Detection of penicillin and extended-spectrum cephalosporin resistance among Streptococcus pneumoniae clinical isolates by use of the E test

J. H. Jorgensen, M. J. Ferraro, M. L. McElmeel, J. Spargo, J. M. Swenson, F. C. Tenover

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106 Scopus citations

Abstract

Increasing penicillin resistance and the initial recognition of resistance to extended-spectrum cephalosporins among Streptococcus pneumoniae isolates have placed greater emphasis on accurate methods for susceptibility testing of clinical isolates. This study has evaluated the use of the E test (AB Biodisk NA, Piscataway, N.J.) for the detection of penicillin and cefotaxime resistance among 147 pneumococcal clinical isolates in three geographically separate laboratories. These included 42 penicillin-resistant (MIC, ≥2 μg/ml) and 14 cefotaxime-resistant (defined here as an MIC of ≥2 μg/ml) isolates. E test strips were applied to the surface of Mueller-Hinton sheep blood agar plates and incubated at 35°C in 5% CO2 for 20 to 24 h. E test MICs were compared with MICs determined with lysed horse blood-supplemented Mueller-Hinton broth in a microdilution format as recommended by the National Committee for Clinical Laboratory Standards. Penicillin MICs agreed within one log2 dilution for 136 of 147 (92.5%) isolates, and cefotaxime MICs agreed within one log2 dilution for 142 of 147 (96.6%) isolates. No very major or major interpretive errors occurred with either penicillin or cefotaxime E test MIC results. There were 9.5 and 5.4% minor interpretive category errors with penicillin and cefotaxime E test MICs, respectively. These data indicate that the E test represents a convenient and reliable method for the detection of penicillin or cephalosporin resistance in pneumococci.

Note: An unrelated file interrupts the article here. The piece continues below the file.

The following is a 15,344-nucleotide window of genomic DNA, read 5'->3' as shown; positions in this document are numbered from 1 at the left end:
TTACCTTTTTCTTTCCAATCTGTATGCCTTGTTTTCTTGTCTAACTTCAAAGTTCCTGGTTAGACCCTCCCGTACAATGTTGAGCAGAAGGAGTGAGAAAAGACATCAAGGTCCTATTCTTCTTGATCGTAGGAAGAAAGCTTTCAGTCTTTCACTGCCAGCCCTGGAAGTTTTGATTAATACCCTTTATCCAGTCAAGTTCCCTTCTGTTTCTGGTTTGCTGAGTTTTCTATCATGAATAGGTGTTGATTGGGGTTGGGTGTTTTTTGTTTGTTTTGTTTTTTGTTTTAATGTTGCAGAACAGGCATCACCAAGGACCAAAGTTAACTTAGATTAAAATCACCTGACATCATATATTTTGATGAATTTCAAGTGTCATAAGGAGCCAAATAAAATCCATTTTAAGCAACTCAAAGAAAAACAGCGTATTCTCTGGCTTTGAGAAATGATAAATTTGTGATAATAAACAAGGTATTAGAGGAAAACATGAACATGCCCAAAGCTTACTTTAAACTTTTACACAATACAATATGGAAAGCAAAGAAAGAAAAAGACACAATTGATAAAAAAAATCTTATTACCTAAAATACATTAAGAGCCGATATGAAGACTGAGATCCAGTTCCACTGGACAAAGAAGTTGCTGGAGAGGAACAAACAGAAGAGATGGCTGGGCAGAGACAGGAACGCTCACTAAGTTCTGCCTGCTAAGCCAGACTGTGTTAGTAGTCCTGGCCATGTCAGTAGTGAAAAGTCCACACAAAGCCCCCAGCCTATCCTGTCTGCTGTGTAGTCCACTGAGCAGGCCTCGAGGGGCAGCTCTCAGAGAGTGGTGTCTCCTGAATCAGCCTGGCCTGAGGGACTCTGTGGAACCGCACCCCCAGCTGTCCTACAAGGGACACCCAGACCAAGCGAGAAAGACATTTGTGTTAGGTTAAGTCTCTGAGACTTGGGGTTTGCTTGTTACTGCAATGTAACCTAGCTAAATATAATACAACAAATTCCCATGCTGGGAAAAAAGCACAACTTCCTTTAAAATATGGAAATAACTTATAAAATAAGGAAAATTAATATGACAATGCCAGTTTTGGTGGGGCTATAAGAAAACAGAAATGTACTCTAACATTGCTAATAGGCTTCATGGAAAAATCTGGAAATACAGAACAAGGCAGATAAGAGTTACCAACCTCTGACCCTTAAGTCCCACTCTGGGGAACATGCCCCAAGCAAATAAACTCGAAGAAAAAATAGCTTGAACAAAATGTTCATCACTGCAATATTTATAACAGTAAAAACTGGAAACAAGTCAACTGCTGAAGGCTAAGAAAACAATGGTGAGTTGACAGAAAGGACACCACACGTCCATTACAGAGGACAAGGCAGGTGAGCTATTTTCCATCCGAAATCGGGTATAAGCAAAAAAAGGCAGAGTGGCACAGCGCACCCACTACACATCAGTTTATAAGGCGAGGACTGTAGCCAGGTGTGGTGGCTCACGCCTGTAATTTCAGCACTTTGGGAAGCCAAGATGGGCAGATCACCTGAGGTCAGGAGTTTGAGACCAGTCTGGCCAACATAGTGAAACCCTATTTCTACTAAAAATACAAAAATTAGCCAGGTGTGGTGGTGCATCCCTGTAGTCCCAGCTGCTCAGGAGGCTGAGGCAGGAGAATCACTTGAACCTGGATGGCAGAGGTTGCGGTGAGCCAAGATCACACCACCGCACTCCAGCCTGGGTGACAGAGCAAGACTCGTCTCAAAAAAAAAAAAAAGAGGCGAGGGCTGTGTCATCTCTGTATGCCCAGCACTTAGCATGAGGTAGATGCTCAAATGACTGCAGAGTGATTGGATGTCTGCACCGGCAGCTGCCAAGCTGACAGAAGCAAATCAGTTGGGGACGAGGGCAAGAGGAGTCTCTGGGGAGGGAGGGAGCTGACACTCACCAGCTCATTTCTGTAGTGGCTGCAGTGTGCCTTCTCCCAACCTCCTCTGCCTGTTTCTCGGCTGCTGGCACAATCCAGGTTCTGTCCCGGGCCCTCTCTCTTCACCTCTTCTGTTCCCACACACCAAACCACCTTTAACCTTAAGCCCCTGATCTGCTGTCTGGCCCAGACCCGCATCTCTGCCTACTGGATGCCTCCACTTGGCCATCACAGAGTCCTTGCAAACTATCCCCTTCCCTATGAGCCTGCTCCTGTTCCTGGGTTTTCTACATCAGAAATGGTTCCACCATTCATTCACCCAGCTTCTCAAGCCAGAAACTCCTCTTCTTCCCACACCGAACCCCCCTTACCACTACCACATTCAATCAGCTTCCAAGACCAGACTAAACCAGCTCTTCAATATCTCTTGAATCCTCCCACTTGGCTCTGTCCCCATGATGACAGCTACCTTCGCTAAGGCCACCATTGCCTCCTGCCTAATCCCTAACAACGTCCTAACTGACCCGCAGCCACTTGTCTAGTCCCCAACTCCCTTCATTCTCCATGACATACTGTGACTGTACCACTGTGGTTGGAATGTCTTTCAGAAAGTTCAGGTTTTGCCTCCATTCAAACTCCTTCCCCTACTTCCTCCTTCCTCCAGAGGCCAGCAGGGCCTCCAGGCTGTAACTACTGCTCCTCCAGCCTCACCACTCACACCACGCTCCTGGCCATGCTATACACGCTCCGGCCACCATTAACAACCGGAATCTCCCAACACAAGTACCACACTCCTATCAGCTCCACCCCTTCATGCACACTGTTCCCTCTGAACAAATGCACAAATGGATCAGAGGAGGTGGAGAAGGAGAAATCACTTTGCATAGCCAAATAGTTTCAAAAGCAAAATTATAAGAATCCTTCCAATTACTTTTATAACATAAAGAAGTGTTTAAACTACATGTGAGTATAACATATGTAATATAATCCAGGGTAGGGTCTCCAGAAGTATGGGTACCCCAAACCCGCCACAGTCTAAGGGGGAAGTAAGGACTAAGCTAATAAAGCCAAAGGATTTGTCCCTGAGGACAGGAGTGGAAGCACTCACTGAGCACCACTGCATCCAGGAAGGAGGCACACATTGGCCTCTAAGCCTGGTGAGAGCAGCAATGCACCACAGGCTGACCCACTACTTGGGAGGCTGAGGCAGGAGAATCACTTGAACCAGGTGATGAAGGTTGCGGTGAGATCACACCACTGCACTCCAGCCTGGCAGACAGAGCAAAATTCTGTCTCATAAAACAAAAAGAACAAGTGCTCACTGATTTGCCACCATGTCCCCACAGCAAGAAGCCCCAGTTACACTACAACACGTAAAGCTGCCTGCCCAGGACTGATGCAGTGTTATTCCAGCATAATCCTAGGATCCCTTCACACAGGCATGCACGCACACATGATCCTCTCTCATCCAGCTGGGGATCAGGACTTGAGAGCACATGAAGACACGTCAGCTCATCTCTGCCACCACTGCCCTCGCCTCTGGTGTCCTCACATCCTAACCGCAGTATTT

Original languageEnglish (US)
Pages (from-to)159-163
Number of pages5
JournalJournal of clinical microbiology
Volume32
Issue number1
DOIs
StatePublished - 1994

ASJC Scopus subject areas

  • Microbiology (medical)

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